A look at the life of Joseph with that wonderful coat of many colors shows us that suffering often comes to prepare us for something we could not have imagined and an opportunity to be used by Him in ways that surprise us and all those who know us.

“Many of us have never been brought to the place where we have needed God alone. The only way we can sometimes come to feel the presence of God is when God pulls the rug out from under us and we begin to fall. Then we cry to him, and possibly for the first time we feel him.”

R.T. Kendall

But if you have known such a place, it is that very thing you never wanted to happen that gives you the bridge of trust to walk across and find Him right beside you. The beavers in The Lion, The Witch, and the Wardrobe of the Narnia series by C.S. Lewis have it right when they talk about Aslan: He isn’t safe, but He is good.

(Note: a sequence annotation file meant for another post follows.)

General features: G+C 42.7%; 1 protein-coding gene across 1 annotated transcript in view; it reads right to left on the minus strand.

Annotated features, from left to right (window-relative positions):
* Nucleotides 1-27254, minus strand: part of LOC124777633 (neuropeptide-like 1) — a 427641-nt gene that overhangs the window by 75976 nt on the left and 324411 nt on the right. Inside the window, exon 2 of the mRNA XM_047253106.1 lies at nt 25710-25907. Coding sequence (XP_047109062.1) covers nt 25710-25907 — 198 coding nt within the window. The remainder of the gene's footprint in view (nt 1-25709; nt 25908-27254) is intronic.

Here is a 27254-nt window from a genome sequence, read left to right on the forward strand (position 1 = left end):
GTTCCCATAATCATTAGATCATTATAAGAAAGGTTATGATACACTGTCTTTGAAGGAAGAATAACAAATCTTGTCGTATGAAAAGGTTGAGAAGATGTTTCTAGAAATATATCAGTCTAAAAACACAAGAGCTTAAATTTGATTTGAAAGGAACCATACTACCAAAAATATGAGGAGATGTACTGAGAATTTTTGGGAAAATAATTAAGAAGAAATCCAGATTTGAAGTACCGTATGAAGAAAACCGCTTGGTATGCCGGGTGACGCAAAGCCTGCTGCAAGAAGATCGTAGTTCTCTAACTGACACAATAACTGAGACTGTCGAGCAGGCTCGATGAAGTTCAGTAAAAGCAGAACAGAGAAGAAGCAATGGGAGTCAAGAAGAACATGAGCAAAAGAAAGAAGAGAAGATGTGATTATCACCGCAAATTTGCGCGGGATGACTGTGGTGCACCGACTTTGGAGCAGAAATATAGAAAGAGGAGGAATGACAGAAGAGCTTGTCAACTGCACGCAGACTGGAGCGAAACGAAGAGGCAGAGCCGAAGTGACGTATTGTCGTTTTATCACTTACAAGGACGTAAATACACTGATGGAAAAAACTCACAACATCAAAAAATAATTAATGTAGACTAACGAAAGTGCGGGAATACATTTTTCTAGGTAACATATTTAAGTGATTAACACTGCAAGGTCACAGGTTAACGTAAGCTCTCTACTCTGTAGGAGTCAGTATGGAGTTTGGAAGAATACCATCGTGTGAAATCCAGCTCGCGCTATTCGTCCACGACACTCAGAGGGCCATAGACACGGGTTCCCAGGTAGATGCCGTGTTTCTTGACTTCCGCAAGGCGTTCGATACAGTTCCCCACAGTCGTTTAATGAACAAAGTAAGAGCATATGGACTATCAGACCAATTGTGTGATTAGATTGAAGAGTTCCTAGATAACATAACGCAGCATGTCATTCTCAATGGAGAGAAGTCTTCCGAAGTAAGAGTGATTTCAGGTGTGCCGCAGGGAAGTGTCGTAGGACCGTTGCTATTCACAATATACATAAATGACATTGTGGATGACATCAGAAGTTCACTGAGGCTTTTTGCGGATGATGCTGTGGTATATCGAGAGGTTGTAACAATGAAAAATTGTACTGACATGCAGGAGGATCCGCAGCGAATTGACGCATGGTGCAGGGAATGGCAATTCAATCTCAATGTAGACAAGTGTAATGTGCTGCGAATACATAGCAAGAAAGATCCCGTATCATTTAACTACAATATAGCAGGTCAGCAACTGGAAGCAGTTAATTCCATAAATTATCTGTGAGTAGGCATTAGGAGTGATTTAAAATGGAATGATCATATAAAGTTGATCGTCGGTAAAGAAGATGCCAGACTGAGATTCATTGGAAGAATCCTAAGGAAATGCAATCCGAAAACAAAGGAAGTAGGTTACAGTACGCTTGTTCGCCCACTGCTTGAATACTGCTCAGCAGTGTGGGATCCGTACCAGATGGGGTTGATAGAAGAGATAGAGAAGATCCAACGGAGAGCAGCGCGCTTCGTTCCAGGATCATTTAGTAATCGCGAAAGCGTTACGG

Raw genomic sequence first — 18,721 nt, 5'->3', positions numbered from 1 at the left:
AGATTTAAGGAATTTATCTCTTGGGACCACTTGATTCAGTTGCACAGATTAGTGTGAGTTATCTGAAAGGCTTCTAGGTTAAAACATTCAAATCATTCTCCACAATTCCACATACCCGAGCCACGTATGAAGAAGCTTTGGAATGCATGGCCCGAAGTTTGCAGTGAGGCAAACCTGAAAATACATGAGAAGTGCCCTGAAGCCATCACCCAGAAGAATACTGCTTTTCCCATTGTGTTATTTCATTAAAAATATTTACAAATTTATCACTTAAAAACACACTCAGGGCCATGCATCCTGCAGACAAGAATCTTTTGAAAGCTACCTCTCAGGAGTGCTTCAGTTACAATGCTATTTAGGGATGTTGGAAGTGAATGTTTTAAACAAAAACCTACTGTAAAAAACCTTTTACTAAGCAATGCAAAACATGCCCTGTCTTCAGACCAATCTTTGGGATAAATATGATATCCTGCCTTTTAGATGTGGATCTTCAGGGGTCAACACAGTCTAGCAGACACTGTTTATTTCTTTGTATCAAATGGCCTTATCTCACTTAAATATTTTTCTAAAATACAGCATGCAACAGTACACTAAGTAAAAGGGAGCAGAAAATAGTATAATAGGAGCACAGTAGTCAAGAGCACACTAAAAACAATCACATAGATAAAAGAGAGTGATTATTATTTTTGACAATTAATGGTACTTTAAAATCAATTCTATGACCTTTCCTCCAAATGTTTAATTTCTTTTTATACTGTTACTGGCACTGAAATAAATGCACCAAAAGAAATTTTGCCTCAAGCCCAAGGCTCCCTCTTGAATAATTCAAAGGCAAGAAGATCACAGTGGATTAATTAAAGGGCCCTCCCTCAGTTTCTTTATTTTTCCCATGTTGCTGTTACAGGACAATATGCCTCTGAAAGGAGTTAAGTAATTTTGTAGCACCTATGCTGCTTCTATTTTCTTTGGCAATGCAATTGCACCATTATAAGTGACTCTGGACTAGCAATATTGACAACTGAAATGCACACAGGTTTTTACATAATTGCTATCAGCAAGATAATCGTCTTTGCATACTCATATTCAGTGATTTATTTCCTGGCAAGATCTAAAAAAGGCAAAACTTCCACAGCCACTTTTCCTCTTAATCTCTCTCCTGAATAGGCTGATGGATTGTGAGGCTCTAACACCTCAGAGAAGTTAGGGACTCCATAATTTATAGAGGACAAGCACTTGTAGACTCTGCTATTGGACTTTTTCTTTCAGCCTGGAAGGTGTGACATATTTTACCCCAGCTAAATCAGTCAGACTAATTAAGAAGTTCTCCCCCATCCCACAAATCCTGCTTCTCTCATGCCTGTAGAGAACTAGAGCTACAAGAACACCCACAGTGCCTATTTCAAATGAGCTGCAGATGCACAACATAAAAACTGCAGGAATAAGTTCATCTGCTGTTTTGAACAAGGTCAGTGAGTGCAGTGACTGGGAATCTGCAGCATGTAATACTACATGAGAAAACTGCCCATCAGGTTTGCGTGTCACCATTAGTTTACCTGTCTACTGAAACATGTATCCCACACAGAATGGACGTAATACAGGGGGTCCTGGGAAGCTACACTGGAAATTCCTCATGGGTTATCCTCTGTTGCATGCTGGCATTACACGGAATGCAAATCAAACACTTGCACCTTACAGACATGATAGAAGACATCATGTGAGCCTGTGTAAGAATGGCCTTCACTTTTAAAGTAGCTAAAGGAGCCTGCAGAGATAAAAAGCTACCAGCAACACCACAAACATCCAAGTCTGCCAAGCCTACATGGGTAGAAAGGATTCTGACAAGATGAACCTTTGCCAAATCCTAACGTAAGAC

After all, who can you name who would die for you when you didn’t deserve it?

Photo by Rob Blair

9 thoughts on “Living with Uncertainty

    1. Yikes! I must have missed that one. I need to go back and look for it. Mouth is slow. The dentist’s office finally got the notes from the oral surgeon. I see the dentist March 16 and he will not take off the splint that day but evaluate where things are and hopefully give me more information. Meanwhile, my hubby has had some heart things come up and has a heart cath Feb.28. One thing after another it seems…

  1. This was a good reminder for me today: “How easily we forget that uncertainty of one sort or another is a part of life for us….” I often find myself hoping for the “normal” again—whatever that is—in different situations, but life is a continuous mix of blessing and hard.

    1. Amen! It reminds me of Lucy in the Prince Caspian movie when she must ride through the woods alone seeking help and when her life is in peril and she is thrown from her horse, Aslan appears.